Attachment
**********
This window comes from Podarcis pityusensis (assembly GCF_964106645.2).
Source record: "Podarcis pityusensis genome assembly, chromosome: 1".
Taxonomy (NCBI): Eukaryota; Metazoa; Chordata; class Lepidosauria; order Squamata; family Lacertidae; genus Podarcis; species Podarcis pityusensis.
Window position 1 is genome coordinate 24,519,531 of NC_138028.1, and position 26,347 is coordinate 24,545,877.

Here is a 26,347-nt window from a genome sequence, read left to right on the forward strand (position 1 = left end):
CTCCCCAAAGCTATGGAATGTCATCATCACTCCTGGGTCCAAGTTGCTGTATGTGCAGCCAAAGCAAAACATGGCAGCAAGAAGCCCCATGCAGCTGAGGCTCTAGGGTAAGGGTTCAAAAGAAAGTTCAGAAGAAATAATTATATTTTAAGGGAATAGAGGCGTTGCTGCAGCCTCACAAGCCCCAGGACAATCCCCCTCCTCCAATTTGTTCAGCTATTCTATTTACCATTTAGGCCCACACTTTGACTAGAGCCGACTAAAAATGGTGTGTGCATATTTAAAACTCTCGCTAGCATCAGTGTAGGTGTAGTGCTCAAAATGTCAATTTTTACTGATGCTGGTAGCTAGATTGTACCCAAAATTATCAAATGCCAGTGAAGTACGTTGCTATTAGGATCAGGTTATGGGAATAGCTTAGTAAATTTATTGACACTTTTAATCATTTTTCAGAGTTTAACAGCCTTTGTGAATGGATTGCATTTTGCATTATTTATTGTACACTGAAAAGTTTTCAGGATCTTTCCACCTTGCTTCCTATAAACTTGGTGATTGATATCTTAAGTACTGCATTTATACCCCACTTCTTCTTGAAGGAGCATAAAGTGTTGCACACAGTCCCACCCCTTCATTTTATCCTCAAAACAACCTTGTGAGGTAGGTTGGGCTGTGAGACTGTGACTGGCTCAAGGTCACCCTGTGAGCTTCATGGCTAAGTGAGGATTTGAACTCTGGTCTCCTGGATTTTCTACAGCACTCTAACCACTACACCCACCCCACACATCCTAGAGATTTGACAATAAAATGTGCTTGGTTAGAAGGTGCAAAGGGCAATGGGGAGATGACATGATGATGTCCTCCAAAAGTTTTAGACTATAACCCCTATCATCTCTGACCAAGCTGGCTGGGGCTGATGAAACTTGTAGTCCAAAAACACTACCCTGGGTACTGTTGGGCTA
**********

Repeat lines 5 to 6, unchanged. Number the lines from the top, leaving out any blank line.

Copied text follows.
Here is a 26,347-nt window from a genome sequence, read left to right on the forward strand (position 1 = left end):
CTCCCCAAAGCTATGGAATGTCATCATCACTCCTGGGTCCAAGTTGCTGTATGTGCAGCCAAAGCAAAACATGGCAGCAAGAAGCCCCATGCAGCTGAGGCTCTAGGGTAAGGGTTCAAAAGAAAGTTCAGAAGAAATAATTATATTTTAAGGGAATAGAGGCGTTGCTGCAGCCTCACAAGCCCCAGGACAATCCCCCTCCTCCAATTTGTTCAGCTATTCTATTTACCATTTAGGCCCACACTTTGACTAGAGCCGACTAAAAATGGTGTGTGCATATTTAAAACTCTCGCTAGCATCAGTGTAGGTGTAGTGCTCAAAATGTCAATTTTTACTGATGCTGGTAGCTAGATTGTACCCAAAATTATCAAATGCCAGTGAAGTACGTTGCTATTAGGATCAGGTTATGGGAATAGCTTAGTAAATTTATTGACACTTTTAATCATTTTTCAGAGTTTAACAGCCTTTGTGAATGGATTGCATTTTGCATTATTTATTGTACACTGAAAAGTTTTCAGGATCTTTCCACCTTGCTTCCTATAAACTTGGTGATTGATATCTTAAGTACTGCATTTATACCCCACTTCTTCTTGAAGGAGCATAAAGTGTTGCACACAGTCCCACCCCTTCATTTTATCCTCAAAACAACCTTGTGAGGTAGGTTGGGCTGTGAGACTGTGACTGGCTCAAGGTCACCCTGTGAGCTTCATGGCTAAGTGAGGATTTGAACTCTGGTCTCCTGGATTTTCTACAGCACTCTAACCACTACACCCACCCCACACATCCTAGAGATTTGACAATAAAATGTGCTTGGTTAGAAGGTGCAAAGGGCAATGGGGAGATGACATGATGATGTCCTCCAAAAGTTTTAGACTATAACCCCTATCATCTCTGACCAAGCTGGCTGGGGCTGATGAAACTTGTAGTCCAAAAACACTACCCTGGGTACTGTTGGGCTA